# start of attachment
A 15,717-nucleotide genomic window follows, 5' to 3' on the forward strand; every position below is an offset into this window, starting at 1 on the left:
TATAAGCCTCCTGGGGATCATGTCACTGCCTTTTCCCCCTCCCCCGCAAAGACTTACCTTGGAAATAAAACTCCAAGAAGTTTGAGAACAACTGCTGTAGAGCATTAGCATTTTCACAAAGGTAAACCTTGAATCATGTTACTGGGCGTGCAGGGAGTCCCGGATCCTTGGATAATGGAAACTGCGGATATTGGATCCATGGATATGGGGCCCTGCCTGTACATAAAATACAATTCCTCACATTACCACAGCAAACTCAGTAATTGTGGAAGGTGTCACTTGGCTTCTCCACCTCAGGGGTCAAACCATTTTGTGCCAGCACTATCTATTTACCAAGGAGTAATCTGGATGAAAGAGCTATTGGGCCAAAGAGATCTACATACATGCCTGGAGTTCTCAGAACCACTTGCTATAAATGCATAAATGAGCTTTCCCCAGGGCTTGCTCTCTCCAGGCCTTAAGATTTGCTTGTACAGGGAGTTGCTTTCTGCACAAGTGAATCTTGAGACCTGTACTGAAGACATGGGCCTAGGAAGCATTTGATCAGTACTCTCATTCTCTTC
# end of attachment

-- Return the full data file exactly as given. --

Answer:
A 15,717-nucleotide genomic window follows, 5' to 3' on the forward strand; every position below is an offset into this window, starting at 1 on the left:
TATAAGCCTCCTGGGGATCATGTCACTGCCTTTTCCCCCTCCCCCGCAAAGACTTACCTTGGAAATAAAACTCCAAGAAGTTTGAGAACAACTGCTGTAGAGCATTAGCATTTTCACAAAGGTAAACCTTGAATCATGTTACTGGGCGTGCAGGGAGTCCCGGATCCTTGGATAATGGAAACTGCGGATATTGGATCCATGGATATGGGGCCCTGCCTGTACATAAAATACAATTCCTCACATTACCACAGCAAACTCAGTAATTGTGGAAGGTGTCACTTGGCTTCTCCACCTCAGGGGTCAAACCATTTTGTGCCAGCACTATCTATTTACCAAGGAGTAATCTGGATGAAAGAGCTATTGGGCCAAAGAGATCTACATACATGCCTGGAGTTCTCAGAACCACTTGCTATAAATGCATAAATGAGCTTTCCCCAGGGCTTGCTCTCTCCAGGCCTTAAGATTTGCTTGTACAGGGAGTTGCTTTCTGCACAAGTGAATCTTGAGACCTGTACTGAAGACATGGGCCTAGGAAGCATTTGATCAGTACTCTCATTCTCTTC